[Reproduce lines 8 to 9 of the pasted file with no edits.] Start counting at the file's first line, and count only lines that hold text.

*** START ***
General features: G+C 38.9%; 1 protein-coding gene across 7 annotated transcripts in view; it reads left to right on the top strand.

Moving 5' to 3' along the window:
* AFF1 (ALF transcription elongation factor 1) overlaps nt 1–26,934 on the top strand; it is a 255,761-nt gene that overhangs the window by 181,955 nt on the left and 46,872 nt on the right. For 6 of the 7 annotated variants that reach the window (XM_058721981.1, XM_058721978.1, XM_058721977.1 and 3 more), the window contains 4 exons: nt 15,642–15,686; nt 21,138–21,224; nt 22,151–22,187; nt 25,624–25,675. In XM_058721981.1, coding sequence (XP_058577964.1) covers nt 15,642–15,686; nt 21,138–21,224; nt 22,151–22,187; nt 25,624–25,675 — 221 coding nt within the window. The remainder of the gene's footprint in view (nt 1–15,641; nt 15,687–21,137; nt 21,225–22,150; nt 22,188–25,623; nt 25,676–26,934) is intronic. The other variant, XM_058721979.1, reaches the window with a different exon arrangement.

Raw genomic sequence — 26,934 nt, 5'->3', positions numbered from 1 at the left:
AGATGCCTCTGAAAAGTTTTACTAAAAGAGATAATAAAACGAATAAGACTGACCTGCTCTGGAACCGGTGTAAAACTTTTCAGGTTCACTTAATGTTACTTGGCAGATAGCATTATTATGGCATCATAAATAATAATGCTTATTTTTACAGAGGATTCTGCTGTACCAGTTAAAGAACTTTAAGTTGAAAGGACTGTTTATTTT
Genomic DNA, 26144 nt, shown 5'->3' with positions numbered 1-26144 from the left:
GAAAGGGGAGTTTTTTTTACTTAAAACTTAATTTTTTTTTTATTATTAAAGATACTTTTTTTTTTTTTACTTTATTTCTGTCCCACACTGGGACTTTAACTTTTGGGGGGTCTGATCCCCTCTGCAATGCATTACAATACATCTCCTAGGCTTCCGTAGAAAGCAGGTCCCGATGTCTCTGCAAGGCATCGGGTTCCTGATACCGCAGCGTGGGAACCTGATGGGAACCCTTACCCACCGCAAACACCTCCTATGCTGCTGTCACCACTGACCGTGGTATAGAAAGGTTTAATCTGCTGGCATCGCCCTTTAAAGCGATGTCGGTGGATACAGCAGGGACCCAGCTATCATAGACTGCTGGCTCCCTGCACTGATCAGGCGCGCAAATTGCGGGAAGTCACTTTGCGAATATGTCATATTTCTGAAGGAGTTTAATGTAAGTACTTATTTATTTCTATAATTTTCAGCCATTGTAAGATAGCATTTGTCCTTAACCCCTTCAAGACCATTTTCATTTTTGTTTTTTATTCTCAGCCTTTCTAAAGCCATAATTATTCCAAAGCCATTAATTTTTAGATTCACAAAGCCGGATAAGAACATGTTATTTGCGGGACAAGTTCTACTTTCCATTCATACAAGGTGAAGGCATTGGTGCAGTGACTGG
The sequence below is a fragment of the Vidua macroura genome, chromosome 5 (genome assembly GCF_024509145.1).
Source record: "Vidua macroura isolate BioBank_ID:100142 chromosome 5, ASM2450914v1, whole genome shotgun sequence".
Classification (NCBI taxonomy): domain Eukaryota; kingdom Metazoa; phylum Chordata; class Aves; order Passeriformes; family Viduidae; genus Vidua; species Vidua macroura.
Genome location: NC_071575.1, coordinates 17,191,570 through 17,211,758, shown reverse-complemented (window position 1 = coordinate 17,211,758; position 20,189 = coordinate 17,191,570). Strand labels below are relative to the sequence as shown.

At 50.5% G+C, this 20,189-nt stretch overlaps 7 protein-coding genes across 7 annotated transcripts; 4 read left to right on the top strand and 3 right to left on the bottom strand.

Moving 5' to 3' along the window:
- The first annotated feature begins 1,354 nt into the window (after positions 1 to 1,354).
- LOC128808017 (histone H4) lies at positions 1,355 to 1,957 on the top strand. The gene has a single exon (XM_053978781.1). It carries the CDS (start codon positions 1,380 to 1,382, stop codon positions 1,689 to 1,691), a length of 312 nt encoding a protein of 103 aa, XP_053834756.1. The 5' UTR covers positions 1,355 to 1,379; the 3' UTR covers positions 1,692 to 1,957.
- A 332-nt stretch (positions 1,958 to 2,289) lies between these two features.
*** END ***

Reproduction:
The sequence below is a fragment of the Vidua macroura genome, chromosome 5 (genome assembly GCF_024509145.1).
Source record: "Vidua macroura isolate BioBank_ID:100142 chromosome 5, ASM2450914v1, whole genome shotgun sequence".